But what we may call ordinary crime, murder, theft, assault, drunkenness, blackmail, rape, prostitution, and the rest, has to increase on a vast scale for it to be seriously thought that civility is imperiled. Indeed, such crimes are to be associated with civility. Primitive peoples where custom is king may live tranquil lives, and the uncommon criminal may die of horror at what he has done. It is when the cake of custom is broken and we enter into a period of inventiveness and social change that violent crime, along with moral heroism and fine art and scholarship and war, becomes a part of the veined and scarred tissue of civilized life. It is true, civility may die of that which it occasions and makes possible, and we may point to instances: the German lands during the Thirty Years War, Spain during the rising against the French—something never to be forgotten, for a witness to civility, Goya, was there and depicted the savagery that accompanies civility’s decay.
The line between criminal and other violence is hard to draw. Whenever violence occurs on a notable scale in a civilized community—even when it is the violence of the public authorities that is in question—it is always possible to raise the issue of the possible criminality of the violence. This is so because it is a part of the idea of civility that the order of society is maintained by consent and force, so that the very appearance of violence is a sign of something wrong and thus, since it is violence we are concerned with, of what, if it is chosen by men, may be morally if not legally criminal. The very force that maintains the order of civility trembles on the edge of criminal violence. What are states, says Saint Augustine, but bands of robbers…without justice? And he goes on to add that bands of robbers themselves constitute a kind of state. There is something ambiguous about the civil enterprise itself. Its roots may lie in violence and its incapacities show themselves in the violence of those who rule.
Here is a selection of recent work. The History of Violence in America edited by Hugh Davis Graham and Ted Robert Gurr, Praeger, 822 pp., $11.95; Violence and Social Change by Henry Bienen, University of Chicago Press, 119 pp., $4.50; Violence in America edited by Thomas Rose, Random House, 380 pp., $7.95; On Violence by Hannah Arendt, Harcourt, Brace & World, 106 pp., $4.75, $1.65 (paper); Rebels in Eden by Richard E. Rubenstein, Little, Brown, 201 pp., $5.95; Violent Men by Hans H. Toch, Aldine Publishing Company, 268 pp., $7.50; Political Violence: the Behavioral Process by H. L. Nieburg, St Martin's Press, 184 pp., $5.95; Violence and Reason by Howard Mumford Jones, Atheneum, 237 pp., $6.95; Racial Violence in the United States edited by Allen D. Grimshaw, Aldine Publishing Company, 553 pp., $12.75; Why Men Rebel by Ted Robert Gurr, Princeton University Press, 421 pp., $12.50; Violence by Jaques Ellul, translated by Cecelia Gaul Kings. Seabury Press, 179 pp., $4.95; A Critique of Violence by Andrea Caffi, translated by Raymond Rosenthal, Bobbs-Merrill, 220 pp., $8.50.↩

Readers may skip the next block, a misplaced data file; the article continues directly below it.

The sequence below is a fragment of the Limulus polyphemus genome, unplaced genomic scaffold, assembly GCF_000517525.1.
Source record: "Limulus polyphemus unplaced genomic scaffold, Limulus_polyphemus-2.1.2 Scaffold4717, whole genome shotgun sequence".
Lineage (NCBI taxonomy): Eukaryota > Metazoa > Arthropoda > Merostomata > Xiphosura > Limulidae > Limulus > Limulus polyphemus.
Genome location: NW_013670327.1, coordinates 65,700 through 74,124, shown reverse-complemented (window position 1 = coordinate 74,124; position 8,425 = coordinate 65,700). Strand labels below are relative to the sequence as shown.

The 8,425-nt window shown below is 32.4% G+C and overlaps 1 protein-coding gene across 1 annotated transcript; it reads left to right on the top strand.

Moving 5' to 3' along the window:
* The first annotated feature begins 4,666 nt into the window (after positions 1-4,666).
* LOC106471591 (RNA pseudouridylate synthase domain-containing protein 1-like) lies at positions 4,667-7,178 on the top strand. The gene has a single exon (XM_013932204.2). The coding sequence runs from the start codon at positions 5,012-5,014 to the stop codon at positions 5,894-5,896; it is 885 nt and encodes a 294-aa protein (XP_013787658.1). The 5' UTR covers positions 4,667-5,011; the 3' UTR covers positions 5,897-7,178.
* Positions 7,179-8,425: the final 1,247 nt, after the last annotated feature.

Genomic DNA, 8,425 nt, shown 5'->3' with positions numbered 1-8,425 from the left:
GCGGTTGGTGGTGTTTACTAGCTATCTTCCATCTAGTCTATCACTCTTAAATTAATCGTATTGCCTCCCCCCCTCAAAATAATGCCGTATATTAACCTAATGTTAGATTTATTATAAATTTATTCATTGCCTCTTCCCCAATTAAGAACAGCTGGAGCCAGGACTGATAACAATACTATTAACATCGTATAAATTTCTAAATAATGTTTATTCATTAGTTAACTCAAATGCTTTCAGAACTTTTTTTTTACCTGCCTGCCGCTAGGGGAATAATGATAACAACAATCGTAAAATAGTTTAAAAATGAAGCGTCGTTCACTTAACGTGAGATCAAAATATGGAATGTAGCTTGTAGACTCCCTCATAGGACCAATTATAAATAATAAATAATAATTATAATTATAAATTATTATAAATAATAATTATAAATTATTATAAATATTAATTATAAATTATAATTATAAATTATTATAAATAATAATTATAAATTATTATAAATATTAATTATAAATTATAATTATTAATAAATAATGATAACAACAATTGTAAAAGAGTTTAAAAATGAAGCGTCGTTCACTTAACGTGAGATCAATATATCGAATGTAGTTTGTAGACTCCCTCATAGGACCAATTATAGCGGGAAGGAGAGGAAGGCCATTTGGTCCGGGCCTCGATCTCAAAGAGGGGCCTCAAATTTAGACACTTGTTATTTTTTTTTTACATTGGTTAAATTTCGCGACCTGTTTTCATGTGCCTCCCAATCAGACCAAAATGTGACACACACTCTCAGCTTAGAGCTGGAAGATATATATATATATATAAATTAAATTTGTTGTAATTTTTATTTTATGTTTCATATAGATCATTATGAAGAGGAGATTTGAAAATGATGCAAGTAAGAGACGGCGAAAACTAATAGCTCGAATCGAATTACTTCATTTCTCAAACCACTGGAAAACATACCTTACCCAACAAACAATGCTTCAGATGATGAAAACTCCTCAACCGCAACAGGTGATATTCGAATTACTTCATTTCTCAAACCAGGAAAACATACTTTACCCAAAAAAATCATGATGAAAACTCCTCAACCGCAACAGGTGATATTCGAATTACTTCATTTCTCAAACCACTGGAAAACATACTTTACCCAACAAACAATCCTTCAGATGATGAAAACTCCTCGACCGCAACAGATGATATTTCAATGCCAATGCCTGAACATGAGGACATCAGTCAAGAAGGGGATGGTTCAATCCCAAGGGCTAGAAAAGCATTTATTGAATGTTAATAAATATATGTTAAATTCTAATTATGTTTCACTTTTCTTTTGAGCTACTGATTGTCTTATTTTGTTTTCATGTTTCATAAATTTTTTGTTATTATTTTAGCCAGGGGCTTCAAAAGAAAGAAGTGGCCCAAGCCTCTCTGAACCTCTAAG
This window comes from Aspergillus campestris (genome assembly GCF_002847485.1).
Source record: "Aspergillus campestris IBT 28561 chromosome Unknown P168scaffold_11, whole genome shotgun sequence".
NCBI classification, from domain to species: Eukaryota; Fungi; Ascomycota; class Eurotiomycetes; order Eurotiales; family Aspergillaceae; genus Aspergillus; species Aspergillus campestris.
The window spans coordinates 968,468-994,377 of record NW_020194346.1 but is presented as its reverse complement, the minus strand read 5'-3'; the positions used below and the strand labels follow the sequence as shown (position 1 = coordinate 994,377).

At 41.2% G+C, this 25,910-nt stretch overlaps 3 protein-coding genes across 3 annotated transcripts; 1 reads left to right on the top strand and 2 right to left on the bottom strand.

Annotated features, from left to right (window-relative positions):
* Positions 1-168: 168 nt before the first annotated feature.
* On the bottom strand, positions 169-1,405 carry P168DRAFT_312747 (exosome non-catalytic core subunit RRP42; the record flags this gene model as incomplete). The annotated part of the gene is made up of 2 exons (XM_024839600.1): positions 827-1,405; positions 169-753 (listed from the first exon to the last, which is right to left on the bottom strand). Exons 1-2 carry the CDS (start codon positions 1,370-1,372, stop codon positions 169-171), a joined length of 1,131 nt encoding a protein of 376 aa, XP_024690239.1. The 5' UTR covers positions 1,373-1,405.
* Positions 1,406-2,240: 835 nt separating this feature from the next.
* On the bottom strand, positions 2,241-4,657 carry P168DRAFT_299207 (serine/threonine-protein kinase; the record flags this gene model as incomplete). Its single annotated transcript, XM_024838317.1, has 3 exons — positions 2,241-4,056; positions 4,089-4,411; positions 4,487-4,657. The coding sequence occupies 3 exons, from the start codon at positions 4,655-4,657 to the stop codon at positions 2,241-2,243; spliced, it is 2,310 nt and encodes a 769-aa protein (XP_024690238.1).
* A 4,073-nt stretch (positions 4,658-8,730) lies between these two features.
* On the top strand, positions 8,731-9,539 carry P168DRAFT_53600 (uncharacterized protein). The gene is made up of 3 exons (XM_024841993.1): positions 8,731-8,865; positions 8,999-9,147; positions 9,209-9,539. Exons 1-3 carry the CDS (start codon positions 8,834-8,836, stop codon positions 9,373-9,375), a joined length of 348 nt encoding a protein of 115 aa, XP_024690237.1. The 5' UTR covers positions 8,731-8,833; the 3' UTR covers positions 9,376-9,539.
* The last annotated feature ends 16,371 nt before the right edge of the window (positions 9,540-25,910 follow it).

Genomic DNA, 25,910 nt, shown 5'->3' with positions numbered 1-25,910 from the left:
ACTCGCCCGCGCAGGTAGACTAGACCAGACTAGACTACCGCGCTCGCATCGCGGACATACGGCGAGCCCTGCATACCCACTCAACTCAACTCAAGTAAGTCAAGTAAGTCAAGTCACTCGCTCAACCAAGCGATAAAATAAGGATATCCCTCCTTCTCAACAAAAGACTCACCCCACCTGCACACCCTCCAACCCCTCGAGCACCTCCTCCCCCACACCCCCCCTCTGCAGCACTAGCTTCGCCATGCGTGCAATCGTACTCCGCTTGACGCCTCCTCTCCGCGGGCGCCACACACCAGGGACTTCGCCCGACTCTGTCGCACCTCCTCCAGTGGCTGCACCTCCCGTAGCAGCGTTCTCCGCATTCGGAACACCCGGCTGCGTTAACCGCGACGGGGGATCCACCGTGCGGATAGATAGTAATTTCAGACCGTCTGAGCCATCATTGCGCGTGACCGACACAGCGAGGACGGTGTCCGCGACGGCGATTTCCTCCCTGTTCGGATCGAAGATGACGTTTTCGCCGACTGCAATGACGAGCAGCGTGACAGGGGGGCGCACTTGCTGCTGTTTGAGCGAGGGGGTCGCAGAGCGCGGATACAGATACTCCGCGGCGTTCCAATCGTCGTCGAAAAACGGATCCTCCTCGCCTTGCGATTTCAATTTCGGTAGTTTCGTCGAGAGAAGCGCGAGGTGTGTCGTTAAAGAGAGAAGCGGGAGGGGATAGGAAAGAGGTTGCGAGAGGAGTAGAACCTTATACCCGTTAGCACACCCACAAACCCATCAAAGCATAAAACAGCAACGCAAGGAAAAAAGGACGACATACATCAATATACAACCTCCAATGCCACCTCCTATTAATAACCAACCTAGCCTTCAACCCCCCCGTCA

Graham and Gurr, p. 470.↩
Ibid., p. 487.↩
Here is a selection of recent work. The History of Violence in America edited by Hugh Davis Graham and Ted Robert Gurr, Praeger, 822 pp., $11.95; Violence and Social Change by Henry Bienen, University of Chicago Press, 119 pp., $4.50; Violence in America edited by Thomas Rose, Random House, 380 pp., $7.95; On Violence by Hannah Arendt, Harcourt, Brace & World, 106 pp., $4.75, $1.65 (paper); Rebels in Eden by Richard E. Rubenstein, Little, Brown, 201 pp., $5.95; Violent Men by Hans H. Toch, Aldine Publishing Company, 268 pp., $7.50; Political Violence: the Behavioral Process by H. L. Nieburg, St Martin’s Press, 184 pp., $5.95; Violence and Reason by Howard Mumford Jones, Atheneum, 237 pp., $6.95; Racial Violence in the United States edited by Allen D. Grimshaw, Aldine Publishing Company, 553 pp., $12.75; Why Men Rebel by Ted Robert Gurr, Princeton University Press, 421 pp., $12.50; Violence by Jaques Ellul, translated by Cecelia Gaul Kings. Seabury Press, 179 pp., $4.95; A Critique of Violence by Andrea Caffi, translated by Raymond Rosenthal, Bobbs-Merrill, 220 pp., $8.50.↩
Graham and Gurr, p. 470.↩
Ibid., p. 487.↩